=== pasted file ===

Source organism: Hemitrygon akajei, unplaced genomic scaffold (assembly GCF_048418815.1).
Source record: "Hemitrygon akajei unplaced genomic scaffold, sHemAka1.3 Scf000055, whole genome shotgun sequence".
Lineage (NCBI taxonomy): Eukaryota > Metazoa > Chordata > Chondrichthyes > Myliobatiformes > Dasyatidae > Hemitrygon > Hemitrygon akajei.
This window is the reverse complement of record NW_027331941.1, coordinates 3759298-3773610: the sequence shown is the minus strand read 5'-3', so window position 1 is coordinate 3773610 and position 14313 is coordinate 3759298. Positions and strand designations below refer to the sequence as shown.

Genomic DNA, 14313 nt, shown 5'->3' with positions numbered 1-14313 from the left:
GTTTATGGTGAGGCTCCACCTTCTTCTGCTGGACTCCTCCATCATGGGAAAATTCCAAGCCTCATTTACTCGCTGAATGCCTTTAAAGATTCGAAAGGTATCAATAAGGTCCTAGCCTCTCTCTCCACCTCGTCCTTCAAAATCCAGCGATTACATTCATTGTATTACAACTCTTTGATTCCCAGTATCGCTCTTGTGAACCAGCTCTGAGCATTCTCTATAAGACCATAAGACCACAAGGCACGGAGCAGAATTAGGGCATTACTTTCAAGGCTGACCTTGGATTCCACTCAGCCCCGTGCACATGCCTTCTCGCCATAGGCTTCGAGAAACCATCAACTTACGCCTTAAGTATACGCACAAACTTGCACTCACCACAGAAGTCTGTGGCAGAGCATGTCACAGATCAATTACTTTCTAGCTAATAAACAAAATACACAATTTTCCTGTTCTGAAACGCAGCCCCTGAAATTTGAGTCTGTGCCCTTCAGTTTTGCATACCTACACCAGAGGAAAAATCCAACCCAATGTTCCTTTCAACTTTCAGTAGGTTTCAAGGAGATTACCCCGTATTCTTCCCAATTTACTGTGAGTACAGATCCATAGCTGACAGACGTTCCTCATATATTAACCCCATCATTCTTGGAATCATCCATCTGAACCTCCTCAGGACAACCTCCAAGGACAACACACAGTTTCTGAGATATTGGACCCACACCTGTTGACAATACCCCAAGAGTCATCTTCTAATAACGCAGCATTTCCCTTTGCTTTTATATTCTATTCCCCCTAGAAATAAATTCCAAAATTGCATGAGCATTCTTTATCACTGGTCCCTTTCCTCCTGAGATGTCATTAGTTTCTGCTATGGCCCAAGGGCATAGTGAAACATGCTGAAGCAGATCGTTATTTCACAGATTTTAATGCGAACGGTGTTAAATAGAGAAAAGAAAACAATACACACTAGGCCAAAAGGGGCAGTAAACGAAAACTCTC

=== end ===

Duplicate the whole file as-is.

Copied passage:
Source organism: Hemitrygon akajei, unplaced genomic scaffold (assembly GCF_048418815.1).
Source record: "Hemitrygon akajei unplaced genomic scaffold, sHemAka1.3 Scf000055, whole genome shotgun sequence".
Lineage (NCBI taxonomy): Eukaryota > Metazoa > Chordata > Chondrichthyes > Myliobatiformes > Dasyatidae > Hemitrygon > Hemitrygon akajei.
This window is the reverse complement of record NW_027331941.1, coordinates 3759298-3773610: the sequence shown is the minus strand read 5'-3', so window position 1 is coordinate 3773610 and position 14313 is coordinate 3759298. Positions and strand designations below refer to the sequence as shown.

Genomic DNA, 14313 nt, shown 5'->3' with positions numbered 1-14313 from the left:
GTTTATGGTGAGGCTCCACCTTCTTCTGCTGGACTCCTCCATCATGGGAAAATTCCAAGCCTCATTTACTCGCTGAATGCCTTTAAAGATTCGAAAGGTATCAATAAGGTCCTAGCCTCTCTCTCCACCTCGTCCTTCAAAATCCAGCGATTACATTCATTGTATTACAACTCTTTGATTCCCAGTATCGCTCTTGTGAACCAGCTCTGAGCATTCTCTATAAGACCATAAGACCACAAGGCACGGAGCAGAATTAGGGCATTACTTTCAAGGCTGACCTTGGATTCCACTCAGCCCCGTGCACATGCCTTCTCGCCATAGGCTTCGAGAAACCATCAACTTACGCCTTAAGTATACGCACAAACTTGCACTCACCACAGAAGTCTGTGGCAGAGCATGTCACAGATCAATTACTTTCTAGCTAATAAACAAAATACACAATTTTCCTGTTCTGAAACGCAGCCCCTGAAATTTGAGTCTGTGCCCTTCAGTTTTGCATACCTACACCAGAGGAAAAATCCAACCCAATGTTCCTTTCAACTTTCAGTAGGTTTCAAGGAGATTACCCCGTATTCTTCCCAATTTACTGTGAGTACAGATCCATAGCTGACAGACGTTCCTCATATATTAACCCCATCATTCTTGGAATCATCCATCTGAACCTCCTCAGGACAACCTCCAAGGACAACACACAGTTTCTGAGATATTGGACCCACACCTGTTGACAATACCCCAAGAGTCATCTTCTAATAACGCAGCATTTCCCTTTGCTTTTATATTCTATTCCCCCTAGAAATAAATTCCAAAATTGCATGAGCATTCTTTATCACTGGTCCCTTTCCTCCTGAGATGTCATTAGTTTCTGCTATGGCCCAAGGGCATAGTGAAACATGCTGAAGCAGATCGTTATTTCACAGATTTTAATGCGAACGGTGTTAAATAGAGAAAAGAAAACAATACACACTAGGCCAAAAGGGGCAGTAAACGAAAACTCTC